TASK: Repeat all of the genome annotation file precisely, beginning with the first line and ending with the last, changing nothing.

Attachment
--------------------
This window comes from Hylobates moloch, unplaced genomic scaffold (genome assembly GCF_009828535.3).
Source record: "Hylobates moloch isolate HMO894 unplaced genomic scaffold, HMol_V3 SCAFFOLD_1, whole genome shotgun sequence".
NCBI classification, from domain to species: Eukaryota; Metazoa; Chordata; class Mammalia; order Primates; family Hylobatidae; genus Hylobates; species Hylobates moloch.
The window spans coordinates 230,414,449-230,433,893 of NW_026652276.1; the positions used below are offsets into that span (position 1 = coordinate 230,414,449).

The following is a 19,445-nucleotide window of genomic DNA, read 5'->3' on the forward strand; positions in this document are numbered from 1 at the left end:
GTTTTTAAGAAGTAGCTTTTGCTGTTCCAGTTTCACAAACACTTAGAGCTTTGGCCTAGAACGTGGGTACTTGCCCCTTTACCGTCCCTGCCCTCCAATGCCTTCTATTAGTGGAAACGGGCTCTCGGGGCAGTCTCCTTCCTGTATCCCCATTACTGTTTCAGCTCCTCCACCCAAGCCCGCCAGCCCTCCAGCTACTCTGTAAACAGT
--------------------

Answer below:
This window comes from Hylobates moloch, unplaced genomic scaffold (genome assembly GCF_009828535.3).
Source record: "Hylobates moloch isolate HMO894 unplaced genomic scaffold, HMol_V3 SCAFFOLD_1, whole genome shotgun sequence".
NCBI classification, from domain to species: Eukaryota; Metazoa; Chordata; class Mammalia; order Primates; family Hylobatidae; genus Hylobates; species Hylobates moloch.
The window spans coordinates 230,414,449-230,433,893 of NW_026652276.1; the positions used below are offsets into that span (position 1 = coordinate 230,414,449).

The following is a 19,445-nucleotide window of genomic DNA, read 5'->3' on the forward strand; positions in this document are numbered from 1 at the left end:
GTTTTTAAGAAGTAGCTTTTGCTGTTCCAGTTTCACAAACACTTAGAGCTTTGGCCTAGAACGTGGGTACTTGCCCCTTTACCGTCCCTGCCCTCCAATGCCTTCTATTAGTGGAAACGGGCTCTCGGGGCAGTCTCCTTCCTGTATCCCCATTACTGTTTCAGCTCCTCCACCCAAGCCCGCCAGCCCTCCAGCTACTCTGTAAACAGT